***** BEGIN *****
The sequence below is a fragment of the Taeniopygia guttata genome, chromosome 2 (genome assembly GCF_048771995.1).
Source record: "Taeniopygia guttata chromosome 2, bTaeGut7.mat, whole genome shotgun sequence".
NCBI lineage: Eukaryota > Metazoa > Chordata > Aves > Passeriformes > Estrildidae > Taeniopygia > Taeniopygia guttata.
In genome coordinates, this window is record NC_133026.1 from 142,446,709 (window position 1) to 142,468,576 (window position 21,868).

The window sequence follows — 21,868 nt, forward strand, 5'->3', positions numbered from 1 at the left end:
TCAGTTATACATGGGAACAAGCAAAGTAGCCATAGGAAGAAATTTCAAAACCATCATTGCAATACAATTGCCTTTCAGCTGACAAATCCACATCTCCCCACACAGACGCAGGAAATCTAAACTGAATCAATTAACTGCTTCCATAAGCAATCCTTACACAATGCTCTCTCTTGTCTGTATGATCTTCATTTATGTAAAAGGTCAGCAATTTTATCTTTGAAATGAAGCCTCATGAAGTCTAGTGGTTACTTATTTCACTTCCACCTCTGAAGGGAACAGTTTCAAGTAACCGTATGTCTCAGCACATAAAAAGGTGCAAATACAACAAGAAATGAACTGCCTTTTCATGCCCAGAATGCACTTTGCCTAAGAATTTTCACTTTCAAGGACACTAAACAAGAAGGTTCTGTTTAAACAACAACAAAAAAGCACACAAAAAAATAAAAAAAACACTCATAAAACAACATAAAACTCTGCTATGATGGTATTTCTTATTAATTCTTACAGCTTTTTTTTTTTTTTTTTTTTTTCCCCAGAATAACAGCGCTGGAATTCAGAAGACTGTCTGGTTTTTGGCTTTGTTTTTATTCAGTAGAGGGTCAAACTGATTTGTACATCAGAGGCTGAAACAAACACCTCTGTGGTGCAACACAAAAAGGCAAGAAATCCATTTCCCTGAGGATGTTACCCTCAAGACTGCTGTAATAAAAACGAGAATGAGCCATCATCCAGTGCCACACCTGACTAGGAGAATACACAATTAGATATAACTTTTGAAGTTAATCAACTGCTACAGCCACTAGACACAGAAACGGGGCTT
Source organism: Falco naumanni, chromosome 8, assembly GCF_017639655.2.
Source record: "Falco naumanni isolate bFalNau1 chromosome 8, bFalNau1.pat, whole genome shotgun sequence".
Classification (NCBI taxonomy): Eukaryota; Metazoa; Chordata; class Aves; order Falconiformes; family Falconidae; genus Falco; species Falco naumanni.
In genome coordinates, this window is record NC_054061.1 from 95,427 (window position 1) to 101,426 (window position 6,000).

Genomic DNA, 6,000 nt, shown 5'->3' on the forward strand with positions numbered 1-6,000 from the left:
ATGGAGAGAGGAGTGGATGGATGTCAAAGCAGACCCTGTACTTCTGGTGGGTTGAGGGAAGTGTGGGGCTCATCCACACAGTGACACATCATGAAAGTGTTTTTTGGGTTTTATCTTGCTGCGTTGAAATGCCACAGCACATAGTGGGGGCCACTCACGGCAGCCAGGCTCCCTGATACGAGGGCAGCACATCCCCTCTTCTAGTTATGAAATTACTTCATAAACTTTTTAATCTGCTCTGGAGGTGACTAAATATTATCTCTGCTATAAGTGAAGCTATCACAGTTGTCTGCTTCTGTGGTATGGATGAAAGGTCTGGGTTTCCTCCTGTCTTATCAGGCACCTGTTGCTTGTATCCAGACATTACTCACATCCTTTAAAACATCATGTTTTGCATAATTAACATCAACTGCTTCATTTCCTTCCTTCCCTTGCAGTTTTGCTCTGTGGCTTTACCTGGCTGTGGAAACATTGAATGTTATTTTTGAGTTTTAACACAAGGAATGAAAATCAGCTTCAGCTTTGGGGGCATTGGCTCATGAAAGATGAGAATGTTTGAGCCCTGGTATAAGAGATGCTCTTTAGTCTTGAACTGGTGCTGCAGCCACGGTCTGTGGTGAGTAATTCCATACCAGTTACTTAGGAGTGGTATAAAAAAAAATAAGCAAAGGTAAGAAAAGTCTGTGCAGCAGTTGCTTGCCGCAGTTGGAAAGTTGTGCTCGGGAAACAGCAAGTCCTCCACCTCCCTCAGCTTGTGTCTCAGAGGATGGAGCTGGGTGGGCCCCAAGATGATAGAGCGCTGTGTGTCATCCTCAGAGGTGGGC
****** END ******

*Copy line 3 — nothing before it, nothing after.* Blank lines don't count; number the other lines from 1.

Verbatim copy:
NCBI lineage: Eukaryota > Metazoa > Chordata > Aves > Passeriformes > Estrildidae > Taeniopygia > Taeniopygia guttata.